Tax Headlines

1827

Texas ~ Insurance Tax: Guidance Issued Regarding Independently Procured Insurance

The Texas Comptroller has issued a new tax publication regarding changes to independently procured insurance that became effective July 21, 2011. The Nonadmitted and Reinsurance Reform Act (NRRA) passed as part of the Dodd-Frank Wall Street Reform and Consumer Protection Act in 2010. Texas laws that relate to surplus lines and independently procured insurance were revised to comply with the provisions of the NRRA that became effective on July 21, 2011.

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Louisiana ~ Corporate Income, Franchise Taxes: House Passes Bill to Expand Single Sales Factor Apportionment

The Louisiana House of Representatives has passed a bill that, if enacted, would extend use of the single sales factor apportionment formula for corporate income and franchise tax purposes to certain qualified businesses. Currently, the single sales factor formula is only available if a business’s income is derived primarily from manufacturing or merchandising. If enacted, the bill would apply for all corporate income tax periods beginning after 2012, and for all corporation franchise tax periods beginning after 2013.

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West Virginia ~ Corporate Income Tax: Water’s-Edge Reporting Clarified

West Virginia has enacted legislation clarifying which entities are to be included in a water’s-edge group for purposes of corporate net income tax. A corporation organized outside the United States that is included in a water’s-edge combined group and has an item of income that is exempt from federal income tax pursuant to a qualified treaty is to be considered included in a combined group only with regard to any items of income that are not exempt, taking into account items of expense and apportionment factors associated with such items of nonexempt income.

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Colorado ~ Sales and Use Tax: Remote-Seller Reporting Requirements Unconstitutional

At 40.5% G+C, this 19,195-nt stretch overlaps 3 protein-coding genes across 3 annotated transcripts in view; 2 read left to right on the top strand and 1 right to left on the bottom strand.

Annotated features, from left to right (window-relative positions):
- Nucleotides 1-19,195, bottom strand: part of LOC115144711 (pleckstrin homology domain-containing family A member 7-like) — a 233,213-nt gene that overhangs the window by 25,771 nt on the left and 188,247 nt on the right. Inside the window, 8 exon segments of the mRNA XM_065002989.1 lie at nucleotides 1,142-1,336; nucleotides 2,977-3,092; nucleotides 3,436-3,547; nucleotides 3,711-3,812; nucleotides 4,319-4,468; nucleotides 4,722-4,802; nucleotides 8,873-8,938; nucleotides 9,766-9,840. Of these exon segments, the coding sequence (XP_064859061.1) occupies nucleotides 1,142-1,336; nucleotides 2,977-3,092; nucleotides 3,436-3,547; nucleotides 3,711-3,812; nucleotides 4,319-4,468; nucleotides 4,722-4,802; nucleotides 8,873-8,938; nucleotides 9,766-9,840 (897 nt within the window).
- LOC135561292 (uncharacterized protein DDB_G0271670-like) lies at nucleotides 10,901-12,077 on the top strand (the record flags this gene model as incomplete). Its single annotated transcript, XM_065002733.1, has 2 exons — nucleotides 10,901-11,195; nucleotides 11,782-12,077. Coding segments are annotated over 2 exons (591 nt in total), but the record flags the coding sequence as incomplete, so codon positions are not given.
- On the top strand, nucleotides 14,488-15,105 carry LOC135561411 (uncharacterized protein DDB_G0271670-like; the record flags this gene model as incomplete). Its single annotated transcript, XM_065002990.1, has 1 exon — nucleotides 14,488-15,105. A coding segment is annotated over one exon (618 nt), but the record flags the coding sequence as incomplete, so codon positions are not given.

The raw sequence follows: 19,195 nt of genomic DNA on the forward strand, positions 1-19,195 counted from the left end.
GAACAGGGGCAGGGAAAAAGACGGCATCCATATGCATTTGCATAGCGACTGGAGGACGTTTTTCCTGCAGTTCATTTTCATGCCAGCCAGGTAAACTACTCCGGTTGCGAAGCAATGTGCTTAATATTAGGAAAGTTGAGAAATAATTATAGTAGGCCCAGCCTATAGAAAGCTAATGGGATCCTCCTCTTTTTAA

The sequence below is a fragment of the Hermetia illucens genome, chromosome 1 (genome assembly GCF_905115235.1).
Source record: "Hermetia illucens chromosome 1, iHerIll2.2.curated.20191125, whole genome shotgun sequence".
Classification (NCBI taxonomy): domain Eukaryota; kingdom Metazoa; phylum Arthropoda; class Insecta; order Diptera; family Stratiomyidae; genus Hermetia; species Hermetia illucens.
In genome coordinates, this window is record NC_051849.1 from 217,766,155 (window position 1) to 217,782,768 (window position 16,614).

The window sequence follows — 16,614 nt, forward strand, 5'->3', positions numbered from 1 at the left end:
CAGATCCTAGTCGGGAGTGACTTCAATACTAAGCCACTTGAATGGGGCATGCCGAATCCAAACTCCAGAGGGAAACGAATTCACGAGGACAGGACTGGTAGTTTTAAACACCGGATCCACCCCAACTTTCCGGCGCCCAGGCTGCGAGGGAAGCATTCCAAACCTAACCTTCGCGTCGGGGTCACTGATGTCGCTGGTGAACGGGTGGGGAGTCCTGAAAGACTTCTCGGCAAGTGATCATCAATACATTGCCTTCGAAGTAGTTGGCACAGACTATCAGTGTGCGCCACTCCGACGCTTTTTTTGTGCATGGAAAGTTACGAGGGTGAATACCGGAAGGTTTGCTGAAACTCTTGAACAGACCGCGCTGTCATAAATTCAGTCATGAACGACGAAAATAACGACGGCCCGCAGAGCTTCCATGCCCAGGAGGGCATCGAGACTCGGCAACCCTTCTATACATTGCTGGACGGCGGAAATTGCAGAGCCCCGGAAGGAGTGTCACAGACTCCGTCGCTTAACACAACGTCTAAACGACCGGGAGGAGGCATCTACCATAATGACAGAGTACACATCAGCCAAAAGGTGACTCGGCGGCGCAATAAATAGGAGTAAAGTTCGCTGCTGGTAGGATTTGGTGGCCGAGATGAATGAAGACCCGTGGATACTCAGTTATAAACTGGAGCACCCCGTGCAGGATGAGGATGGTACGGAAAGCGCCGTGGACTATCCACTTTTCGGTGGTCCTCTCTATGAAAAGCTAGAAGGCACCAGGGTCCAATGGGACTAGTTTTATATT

The U.S. District Court of District of Colorado has declared unconstitutional, and issued a permanent injunction against enforcement of, a statute and regulations that require an out-of-state seller not obligated to collect Colorado sales tax to notify its Colorado customers of their obligation to self-report and pay use tax; provide its Colorado customers with an annual report detailing the customer’s purchases from the seller in the previous year; and provide the Colorado Department of Revenue with an annual report that includes the name, address, and total amount of purchases of each of the seller’s Colorado customers.

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Discharge of Debt Resulted in Income to Debtor; Penalty Imposed (Zeluck, TCM)

An individual who signed a subscription note as part of an investment received income in the amount of the note when the debt became nongenuine and was thus discharged. The taxpayer invested, in the form of cash and a subscription note, in a partnership that became involved in an oil-drilling operation. The note, with similar notes from other investors, was used to secure a turnkey note from the partnership to a drilling company who would drill wells for the partnership, and the taxpayer assumed personal liability on that turnkey note to the extent of his liability on the original note. During the next year, the taxpayer made interest payments as required by the note. The partnership dissolved at the beginning of the third year and liquidated, paying a distribution to the taxpayer of his capital share. No attempt to collect on the note was made then or later, with respect to the taxpayer or any of the other investors.

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Grant of Easement Was Not Qualified Conservation Contribution; Not Perpetually Protected; Accuracy-Related Penalty Did Not Apply (Mitchell, TC)

The grant of a conservation easement failed to qualify for a charitable deduction because it did not meet all the requirements to be a qualified conservation contribution. For the grant to be a qualified conservation contribution, it had to have been made exclusively for conservation purposes. To be exclusively for conservation purposes, it had to be enforceable in perpetuity. If there was a mortgage on the property, the mortgagee had to subordinate his rights to the donee organization.

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Washington ~ Business and Occupation Tax: Imposition of Seattle B&O Tax on Auto Manufacturer’s Wholesale Sales to Dealerships Upheld

The federal Import-Export Clause did not prohibit the city of Seattle from imposing its business and occupation (B&O) tax on an automobile manufacturer’s wholesale sales of imported vehicles to dealerships in the city. The Washington Court of Appeals analyzed three factors under Import-Export Clause case law and determined first that the tax does not burden or interfere with federal government regulation or commerce.

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